Lecture Preview

Title: Journeys Lecture — Marilyn Taft Thomas, “Living Life with a Purple Crayon”

The Basics: Marilyn Taft Thomas, Carnegie Mellon professor of music, will discuss the methods she has used to cope with challenges throughout her life. Thomas was the first woman to receive a Ph.D. in composition from the University of Pittsburgh. She joined the faculty of Carnegie Mellon in 1981, and served as head of the School of Music from 1988 to 1996. She currently teaches theory and composition and is the president of the executive board for the Andrew Carnegie Society. She is a recipient of the Henry Hornbostel Teaching Award and the Stolarevsky Lifetime Achievement Award by the McKeesport Symphony Society.

When: Today at 4:30 p.m.

Where: Adamson Wing (Baker Hall 136A)

Title: Computational Thinking Seminar — “Computational Thinking in Music”

The Basics: Noel Zahler, head of the School of Music, will discuss some of the most common areas of music in which computational thinking is used and the functions such technology serves. He will also speak about his work in building compositional tools and synthetic performers. The discussion will include how these tools have affected the process of musical thought and analysis of performance practice and, consequently, his work as a composer and music teacher.

When: Tuesday at 2:30 p.m.

Where: Newell-Simon Hall 3305

Title: Science Libraries Book Discussion — “The Future of the Internet and How to Stop It”

The Basics: Donna Beck, engineering librarian at Carnegie Mellon, will lead a discussion on Jonathan Zittrain's e-book, The Future of the Internet and How to Stop It (Yale University Press, 2008). In his book, Zittrain argues that the Internet has brought about changes in security that result in new forms of highly centralized control and monitoring of our daily lives, often by sources thousands of miles away. Zittrain offers several methods by which to solve the problem by developing new technologies and social structures, such as Wikipedia, that will transfer power from a small group of manufacturers and their partners and allow users to create and collaborate with each other.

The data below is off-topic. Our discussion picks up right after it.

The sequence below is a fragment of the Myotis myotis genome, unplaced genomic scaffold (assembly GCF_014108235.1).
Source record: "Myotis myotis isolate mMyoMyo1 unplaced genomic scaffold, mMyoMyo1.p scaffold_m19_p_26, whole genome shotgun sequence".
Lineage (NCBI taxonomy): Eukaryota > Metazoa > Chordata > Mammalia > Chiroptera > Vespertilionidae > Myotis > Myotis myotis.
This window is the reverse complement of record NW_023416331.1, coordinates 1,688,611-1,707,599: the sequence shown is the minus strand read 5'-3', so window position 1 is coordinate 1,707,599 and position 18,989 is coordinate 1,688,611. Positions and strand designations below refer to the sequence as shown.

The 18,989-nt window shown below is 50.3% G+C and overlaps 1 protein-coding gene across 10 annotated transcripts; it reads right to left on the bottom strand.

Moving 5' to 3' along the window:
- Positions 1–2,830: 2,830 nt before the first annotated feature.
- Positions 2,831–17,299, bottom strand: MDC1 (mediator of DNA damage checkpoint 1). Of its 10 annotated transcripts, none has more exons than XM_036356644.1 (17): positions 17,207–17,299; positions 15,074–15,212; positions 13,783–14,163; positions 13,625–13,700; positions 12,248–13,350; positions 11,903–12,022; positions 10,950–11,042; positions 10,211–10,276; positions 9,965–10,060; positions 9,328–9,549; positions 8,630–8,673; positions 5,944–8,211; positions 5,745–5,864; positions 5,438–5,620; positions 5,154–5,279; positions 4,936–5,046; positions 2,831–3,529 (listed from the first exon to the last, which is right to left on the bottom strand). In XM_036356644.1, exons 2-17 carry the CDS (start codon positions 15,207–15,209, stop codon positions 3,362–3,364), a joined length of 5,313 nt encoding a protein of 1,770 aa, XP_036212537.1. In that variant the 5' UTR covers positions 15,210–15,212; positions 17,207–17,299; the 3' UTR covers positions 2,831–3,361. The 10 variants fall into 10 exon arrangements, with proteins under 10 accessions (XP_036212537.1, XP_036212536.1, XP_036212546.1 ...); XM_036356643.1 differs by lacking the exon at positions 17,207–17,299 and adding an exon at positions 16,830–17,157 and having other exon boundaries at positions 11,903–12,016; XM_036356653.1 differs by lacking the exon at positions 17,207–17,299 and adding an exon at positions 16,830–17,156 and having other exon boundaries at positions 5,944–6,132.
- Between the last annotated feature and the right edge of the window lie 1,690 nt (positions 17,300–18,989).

When: Wednesday at 4:30 p.m.

Where: Maggie Murph Café, Hunt Library

Title: Global Politics and the American Presidency Lecture Series — “How Race Affected the Presidential Election”

The Basics: Marcus Mabry, International Business Editor for The New York Times, will discuss the effects of race on the presidential election. Mabry directs the Times' coverage of international news for the paper’s Business Day section and manages the section’s foreign correspondents. He is the author of Twice As Good: Condoleezza Rice and Her Path to Power (Modern Times, 2007) and of the memoir, White Bucks and Black-Eyed Peas: Coming of Age Black in White America (Scribners, 1995).

When: Thursday at 4:30 p.m.

Where: Porter Hall 100 (Gregg Hall)

Title: University Lecture Series and School of Art Lecture Series — “Big Box Reuse”

The Basics: Julia Christensen, the Henry R. Luce Professor of the Emerging Arts at Oberlin College, will discuss her exhibition, “Your Town, Inc.,” at the Miller Gallery and her book, Big Box Reuse (MIT Press, 2008), in which she explains how communities are renovating abandoned Wal-Mart and Kmart stores for community-based causes. Christensen’s work has been shown recently at the Lincoln Center, DUMBO Arts Center, and Walker Art Center.

When: Thursday at 4:30 p.m.

Where: Regina Gouger Miller Gallery, second floor